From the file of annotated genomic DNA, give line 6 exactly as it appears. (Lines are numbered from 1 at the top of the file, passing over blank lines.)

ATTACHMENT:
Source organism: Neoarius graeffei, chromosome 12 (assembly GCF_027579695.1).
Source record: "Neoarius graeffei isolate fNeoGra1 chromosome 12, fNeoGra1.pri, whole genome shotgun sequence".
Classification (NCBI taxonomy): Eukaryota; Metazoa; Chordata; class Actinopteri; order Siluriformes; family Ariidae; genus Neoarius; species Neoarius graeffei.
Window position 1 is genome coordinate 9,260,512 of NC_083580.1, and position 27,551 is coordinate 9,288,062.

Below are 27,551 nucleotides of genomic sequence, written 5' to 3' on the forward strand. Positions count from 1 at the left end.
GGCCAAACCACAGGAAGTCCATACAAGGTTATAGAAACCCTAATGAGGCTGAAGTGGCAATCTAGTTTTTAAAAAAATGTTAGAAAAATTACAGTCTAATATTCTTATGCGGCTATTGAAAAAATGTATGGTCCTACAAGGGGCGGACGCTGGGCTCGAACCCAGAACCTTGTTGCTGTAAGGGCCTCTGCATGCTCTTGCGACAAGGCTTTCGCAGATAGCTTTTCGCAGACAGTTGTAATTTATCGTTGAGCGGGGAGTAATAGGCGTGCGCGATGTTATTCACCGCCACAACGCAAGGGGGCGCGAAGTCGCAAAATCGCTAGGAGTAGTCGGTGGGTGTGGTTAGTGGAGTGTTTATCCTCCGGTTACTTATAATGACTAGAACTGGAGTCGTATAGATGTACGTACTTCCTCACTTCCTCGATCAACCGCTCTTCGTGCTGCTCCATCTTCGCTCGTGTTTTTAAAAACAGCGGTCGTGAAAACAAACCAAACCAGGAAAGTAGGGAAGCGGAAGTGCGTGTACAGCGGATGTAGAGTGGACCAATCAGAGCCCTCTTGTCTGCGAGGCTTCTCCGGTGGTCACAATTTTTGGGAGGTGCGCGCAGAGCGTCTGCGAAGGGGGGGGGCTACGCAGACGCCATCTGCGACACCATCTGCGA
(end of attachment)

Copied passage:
GGCCAAACCACAGGAAGTCCATACAAGGTTATAGAAACCCTAATGAGGCTGAAGTGGCAATCTAGTTTTTAAAAAAATGTTAGAAAAATTACAGTCTAATATTCTTATGCGGCTATTGAAAAAATGTATGGTCCTACAAGGGGCGGACGCTGGGCTCGAACCCAGAACCTTGTTGCTGTAAGGGCCTCTGCATGCTCTTGCGACAAGGCTTTCGCAGATAGCTTTTCGCAGACAGTTGTAATTTATCGTTGAGCGGGGAGTAATAGGCGTGCGCGATGTTATTCACCGCCACAACGCAAGGGGGCGCGAAGTCGCAAAATCGCTAGGAGTAGTCGGTGGGTGTGGTTAGTGGAGTGTTTATCCTCCGGTTACTTATAATGACTAGAACTGGAGTCGTATAGATGTACGTACTTCCTCACTTCCTCGATCAACCGCTCTTCGTGCTGCTCCATCTTCGCTCGTGTTTTTAAAAACAGCGGTCGTGAAAACAAACCAAACCAGGAAAGTAGGGAAGCGGAAGTGCGTGTACAGCGGATGTAGAGTGGACCAATCAGAGCCCTCTTGTCTGCGAGGCTTCTCCGGTGGTCACAATTTTTGGGAGGTGCGCGCAGAGCGTCTGCGAAGGGGGGGGGCTACGCAGACGCCATCTGCGACACCATCTGCGA